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Capacity Planning

This document provides guidance for capacity planning and how to choose the right configuration–standalone, high availability, or tiered–for the Chef Infra Server. This document provides guidance and not hard/fast rules. This is because some requests to the Chef Infra Server API are more computationally expensive than others. In general, it’s better to start small and then scale the Chef Infra Server as needed. Premature optimization can hinder more than help because it may introduce unnecessary complexity.

Scaling the Chef Infra Server

The Chef Infra Server itself is highly scalable. A single virtual machine running the Chef Infra Server can handle requests for many thousands of nodes. As the scale increases, it’s a straightforward process to expand into a tiered front-end, back-end architecture with horizontally scaled front-ends to relieve pressure on system bottlenecks.

That said, it’s best to isolate failure domains with their own Chef Infra Server, rather than trying to run every node in an infrastructure from a single central, monolithic Chef Infra Server instance/cluster.

For instance, if there are West coast and East coast data centers, it is best to have one Chef Infra Server instance in each datacenter. Deploys to each Chef Infra Server can be synchronized upstream by CI software. The primary limiting bottleneck for Chef Infra Server installations is almost always input/output operations per second (IOPS) performance for the database filesystem.


The key unit of measure for scaling the Chef Infra Server is the number of Chef Infra Client runs per minute: CCRs/min. For example, 500 nodes set to check in every 30 minutes is equivalent to 16.66 CCRs/min.

Typically, the Chef Infra Server does not require a high availability or tiered topology until the number of CCRs/min is higher than 333/min (approximately 10k nodes).

While synthetic benchmarks should be taken with a grain of salt, as they don’t typically represent real-world performance, internal synthetic benchmarks at Chef have seen a standalone Chef Infra Server installed on a c3.2xlarge Amazon Web Services (AWS) instance handle more than 1,000 CCRs/min (30k nodes).


Several factors may influence server scalability. All server sizing recommendations are based on these assumptions:

  • Chef Infra Client runs are daemonized, and are not initiated by a cron job. Using cron to schedule runs can create “thundering herd” problems
  • Chef Infra Client runs are set to a default 30-minute interval with a 5-minute splay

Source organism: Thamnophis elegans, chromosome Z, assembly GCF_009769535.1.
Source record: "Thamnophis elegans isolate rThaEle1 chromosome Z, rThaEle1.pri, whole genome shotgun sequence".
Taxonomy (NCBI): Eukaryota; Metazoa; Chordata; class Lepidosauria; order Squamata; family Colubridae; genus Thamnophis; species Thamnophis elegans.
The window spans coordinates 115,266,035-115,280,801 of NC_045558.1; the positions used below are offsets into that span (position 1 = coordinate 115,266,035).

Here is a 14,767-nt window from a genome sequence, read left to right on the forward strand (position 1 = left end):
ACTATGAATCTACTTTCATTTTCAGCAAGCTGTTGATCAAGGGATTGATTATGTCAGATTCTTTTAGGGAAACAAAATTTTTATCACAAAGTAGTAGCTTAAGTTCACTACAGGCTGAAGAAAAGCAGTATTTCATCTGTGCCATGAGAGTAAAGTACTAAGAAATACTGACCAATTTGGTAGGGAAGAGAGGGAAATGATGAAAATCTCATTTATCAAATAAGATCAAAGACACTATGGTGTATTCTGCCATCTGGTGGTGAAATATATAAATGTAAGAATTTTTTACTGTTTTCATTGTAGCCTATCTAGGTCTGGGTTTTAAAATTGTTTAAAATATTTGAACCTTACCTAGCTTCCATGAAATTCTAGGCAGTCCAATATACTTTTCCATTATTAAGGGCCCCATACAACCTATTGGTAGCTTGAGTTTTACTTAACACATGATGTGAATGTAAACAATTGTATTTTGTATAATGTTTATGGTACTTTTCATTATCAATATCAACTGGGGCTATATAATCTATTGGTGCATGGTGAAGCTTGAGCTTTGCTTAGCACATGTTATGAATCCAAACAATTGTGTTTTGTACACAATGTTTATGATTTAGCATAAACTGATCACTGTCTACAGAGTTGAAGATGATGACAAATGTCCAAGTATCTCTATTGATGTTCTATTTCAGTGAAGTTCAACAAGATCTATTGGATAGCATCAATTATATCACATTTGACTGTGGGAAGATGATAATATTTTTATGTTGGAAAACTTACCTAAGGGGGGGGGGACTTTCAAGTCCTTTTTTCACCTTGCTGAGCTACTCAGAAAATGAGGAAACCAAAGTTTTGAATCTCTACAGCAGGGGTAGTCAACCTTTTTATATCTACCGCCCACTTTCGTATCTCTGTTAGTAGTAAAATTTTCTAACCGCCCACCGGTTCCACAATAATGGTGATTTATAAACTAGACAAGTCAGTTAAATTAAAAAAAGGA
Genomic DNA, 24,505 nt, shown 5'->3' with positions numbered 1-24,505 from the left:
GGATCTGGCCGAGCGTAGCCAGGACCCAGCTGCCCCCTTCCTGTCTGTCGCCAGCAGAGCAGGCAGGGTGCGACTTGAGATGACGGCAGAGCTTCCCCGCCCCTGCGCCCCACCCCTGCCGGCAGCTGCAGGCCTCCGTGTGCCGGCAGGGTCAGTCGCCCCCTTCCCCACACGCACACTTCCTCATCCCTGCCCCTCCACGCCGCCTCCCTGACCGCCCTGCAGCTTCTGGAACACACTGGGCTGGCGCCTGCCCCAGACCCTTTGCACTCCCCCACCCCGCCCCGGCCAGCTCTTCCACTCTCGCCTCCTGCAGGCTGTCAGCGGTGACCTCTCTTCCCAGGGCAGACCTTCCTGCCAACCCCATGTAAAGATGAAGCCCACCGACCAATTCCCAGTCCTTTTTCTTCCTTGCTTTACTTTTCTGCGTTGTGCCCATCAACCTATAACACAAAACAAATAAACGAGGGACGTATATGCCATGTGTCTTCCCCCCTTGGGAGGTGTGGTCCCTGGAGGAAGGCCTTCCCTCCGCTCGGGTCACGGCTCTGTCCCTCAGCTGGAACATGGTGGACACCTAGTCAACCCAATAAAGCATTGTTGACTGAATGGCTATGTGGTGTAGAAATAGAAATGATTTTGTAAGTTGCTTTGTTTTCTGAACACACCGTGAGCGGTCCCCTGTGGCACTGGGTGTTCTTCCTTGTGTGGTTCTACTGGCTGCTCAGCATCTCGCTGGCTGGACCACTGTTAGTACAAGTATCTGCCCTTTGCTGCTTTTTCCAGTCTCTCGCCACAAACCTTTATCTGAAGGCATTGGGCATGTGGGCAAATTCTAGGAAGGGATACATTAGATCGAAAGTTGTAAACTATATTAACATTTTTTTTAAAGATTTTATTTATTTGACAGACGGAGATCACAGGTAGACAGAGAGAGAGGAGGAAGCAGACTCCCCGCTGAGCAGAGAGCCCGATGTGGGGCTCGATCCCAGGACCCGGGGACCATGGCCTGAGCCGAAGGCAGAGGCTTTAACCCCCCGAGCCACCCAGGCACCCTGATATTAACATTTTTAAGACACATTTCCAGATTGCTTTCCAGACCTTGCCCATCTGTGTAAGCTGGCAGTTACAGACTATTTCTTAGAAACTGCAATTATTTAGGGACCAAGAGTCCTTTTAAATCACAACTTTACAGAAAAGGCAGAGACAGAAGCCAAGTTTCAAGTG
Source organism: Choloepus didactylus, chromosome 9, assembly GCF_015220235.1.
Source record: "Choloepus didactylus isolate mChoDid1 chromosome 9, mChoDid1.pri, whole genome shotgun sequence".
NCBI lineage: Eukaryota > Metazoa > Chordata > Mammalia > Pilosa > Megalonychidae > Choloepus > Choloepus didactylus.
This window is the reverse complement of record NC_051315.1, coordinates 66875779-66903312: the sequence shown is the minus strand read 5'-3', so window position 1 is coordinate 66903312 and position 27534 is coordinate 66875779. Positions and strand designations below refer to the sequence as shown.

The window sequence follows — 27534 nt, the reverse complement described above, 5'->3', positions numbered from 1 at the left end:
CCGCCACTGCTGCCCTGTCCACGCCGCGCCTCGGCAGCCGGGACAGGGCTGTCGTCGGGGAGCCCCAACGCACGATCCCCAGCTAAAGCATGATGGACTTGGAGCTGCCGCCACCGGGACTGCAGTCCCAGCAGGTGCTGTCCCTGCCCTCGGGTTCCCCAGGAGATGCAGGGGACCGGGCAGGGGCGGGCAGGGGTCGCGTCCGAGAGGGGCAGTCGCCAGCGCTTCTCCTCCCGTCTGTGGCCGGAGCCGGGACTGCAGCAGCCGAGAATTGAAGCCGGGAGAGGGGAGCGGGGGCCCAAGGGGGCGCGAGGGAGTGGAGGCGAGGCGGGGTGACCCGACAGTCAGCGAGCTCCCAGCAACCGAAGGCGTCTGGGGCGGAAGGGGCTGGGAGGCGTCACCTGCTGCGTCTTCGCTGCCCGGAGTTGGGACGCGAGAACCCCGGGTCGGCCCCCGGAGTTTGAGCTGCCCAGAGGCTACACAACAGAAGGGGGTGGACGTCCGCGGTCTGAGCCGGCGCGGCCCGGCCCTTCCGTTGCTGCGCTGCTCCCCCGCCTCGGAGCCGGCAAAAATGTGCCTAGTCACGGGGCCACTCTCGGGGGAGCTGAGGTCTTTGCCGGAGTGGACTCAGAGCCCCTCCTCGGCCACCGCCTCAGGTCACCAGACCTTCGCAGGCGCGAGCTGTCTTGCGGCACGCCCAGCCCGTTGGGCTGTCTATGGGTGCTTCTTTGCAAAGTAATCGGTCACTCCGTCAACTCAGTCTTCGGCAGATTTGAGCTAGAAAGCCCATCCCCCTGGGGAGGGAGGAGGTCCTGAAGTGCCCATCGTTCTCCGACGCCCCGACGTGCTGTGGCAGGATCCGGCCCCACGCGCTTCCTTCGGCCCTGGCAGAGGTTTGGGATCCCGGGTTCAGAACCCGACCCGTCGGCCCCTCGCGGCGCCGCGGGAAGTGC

• Search and partial_search are utilized, but not heavily
  • The number of cookbooks per organization, across all versions, on the Chef Infra Server is under 500. (Multiple organizations with fewer than 500 cookbooks each, that still add up to a total of more than 500 cookbooks server-wide, is fine.)
  • The default maximum allowable size for a node object is 1MB, although it is rare for nodes to exceed 150KB. Though compressed, this data is replicated twice, once in Elasticsearch, and once in PostgreSQL. In practice, allowing a conservative 2MB of storage on the disk partition per node should be sufficient

Host Specifications

The following sections describe the host specifications for various sizes of CCRs/min and help show when to consider moving from a standalone topology to a high availability or tiered topology.

UP TO 33 CCRs/Min (approx. 1,000 nodes):

  • Chef recommends a single virtual machine instance
  • Start with 2 CPU cores and 8GB of RAM, which is equivalent to an Amazon EC2 m3.large instance
  • Allocate 2MB of disk space on the data partition per managed node

UP TO 167 CCRs/Min (approx. 5,000 nodes):

  • Chef recommends a single virtual machine instance
  • Start with 4 CPU cores and 16GB of RAM, which is equivalent to an Amazon EC2 m3.xlarge instance

UP TO 333 CCRs/Min (Approx. 10,000 nodes):

  • Chef recommends a single virtual machine instance
  • Start with 8 CPU cores and 32GB of RAM, which is equivalent to an Amazon EC2 m3.2xlarge instance

UP TO 667 CCRs/Min (Approx. 20,000 nodes):

  • Chef recommends two hosts, one front-end and one back-end
  • The disk requirement for the front-end server is negligible
  • Start with 8 CPU cores and 32GB of RAM for each host, which is equivalent to an Amazon EC2 m3.2xlarge instance

Scaling beyond 20,000 nodes on a single cluster:

  • Additional capacity can be gained by placing the front-end node behind an HTTP load balancer, and then scaling front-end nodes horizontally
  • Chef recommends that Chef professional services be engaged to help with capacity and architectural planning at this size
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